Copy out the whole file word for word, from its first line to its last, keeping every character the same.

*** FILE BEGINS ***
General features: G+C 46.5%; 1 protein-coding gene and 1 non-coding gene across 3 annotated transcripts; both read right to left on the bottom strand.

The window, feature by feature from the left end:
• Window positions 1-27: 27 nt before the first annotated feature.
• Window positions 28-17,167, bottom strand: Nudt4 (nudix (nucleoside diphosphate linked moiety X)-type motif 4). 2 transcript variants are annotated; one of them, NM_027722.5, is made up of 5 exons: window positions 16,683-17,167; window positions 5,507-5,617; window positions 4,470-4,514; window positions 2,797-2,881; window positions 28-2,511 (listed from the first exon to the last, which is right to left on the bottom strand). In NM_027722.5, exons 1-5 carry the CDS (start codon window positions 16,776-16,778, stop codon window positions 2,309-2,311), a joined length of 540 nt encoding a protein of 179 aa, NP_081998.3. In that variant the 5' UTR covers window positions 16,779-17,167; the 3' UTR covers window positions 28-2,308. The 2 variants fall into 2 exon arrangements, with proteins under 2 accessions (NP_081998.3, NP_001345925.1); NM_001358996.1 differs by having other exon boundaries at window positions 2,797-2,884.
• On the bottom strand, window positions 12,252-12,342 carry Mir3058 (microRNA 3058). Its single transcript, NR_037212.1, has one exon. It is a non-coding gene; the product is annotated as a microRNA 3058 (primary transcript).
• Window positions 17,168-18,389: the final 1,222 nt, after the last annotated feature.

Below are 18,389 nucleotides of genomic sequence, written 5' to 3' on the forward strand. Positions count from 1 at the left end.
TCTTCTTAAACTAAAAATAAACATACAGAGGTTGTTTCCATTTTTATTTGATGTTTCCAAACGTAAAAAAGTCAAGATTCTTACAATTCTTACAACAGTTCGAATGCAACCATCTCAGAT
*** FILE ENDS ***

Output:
General features: G+C 46.5%; 1 protein-coding gene and 1 non-coding gene across 3 annotated transcripts; both read right to left on the bottom strand.

The window, feature by feature from the left end:
• Window positions 1-27: 27 nt before the first annotated feature.
• Window positions 28-17,167, bottom strand: Nudt4 (nudix (nucleoside diphosphate linked moiety X)-type motif 4). 2 transcript variants are annotated; one of them, NM_027722.5, is made up of 5 exons: window positions 16,683-17,167; window positions 5,507-5,617; window positions 4,470-4,514; window positions 2,797-2,881; window positions 28-2,511 (listed from the first exon to the last, which is right to left on the bottom strand). In NM_027722.5, exons 1-5 carry the CDS (start codon window positions 16,776-16,778, stop codon window positions 2,309-2,311), a joined length of 540 nt encoding a protein of 179 aa, NP_081998.3. In that variant the 5' UTR covers window positions 16,779-17,167; the 3' UTR covers window positions 28-2,308. The 2 variants fall into 2 exon arrangements, with proteins under 2 accessions (NP_081998.3, NP_001345925.1); NM_001358996.1 differs by having other exon boundaries at window positions 2,797-2,884.
• On the bottom strand, window positions 12,252-12,342 carry Mir3058 (microRNA 3058). Its single transcript, NR_037212.1, has one exon. It is a non-coding gene; the product is annotated as a microRNA 3058 (primary transcript).
• Window positions 17,168-18,389: the final 1,222 nt, after the last annotated feature.

Below are 18,389 nucleotides of genomic sequence, written 5' to 3' on the forward strand. Positions count from 1 at the left end.
TCTTCTTAAACTAAAAATAAACATACAGAGGTTGTTTCCATTTTTATTTGATGTTTCCAAACGTAAAAAAGTCAAGATTCTTACAATTCTTACAACAGTTCGAATGCAACCATCTCAGAT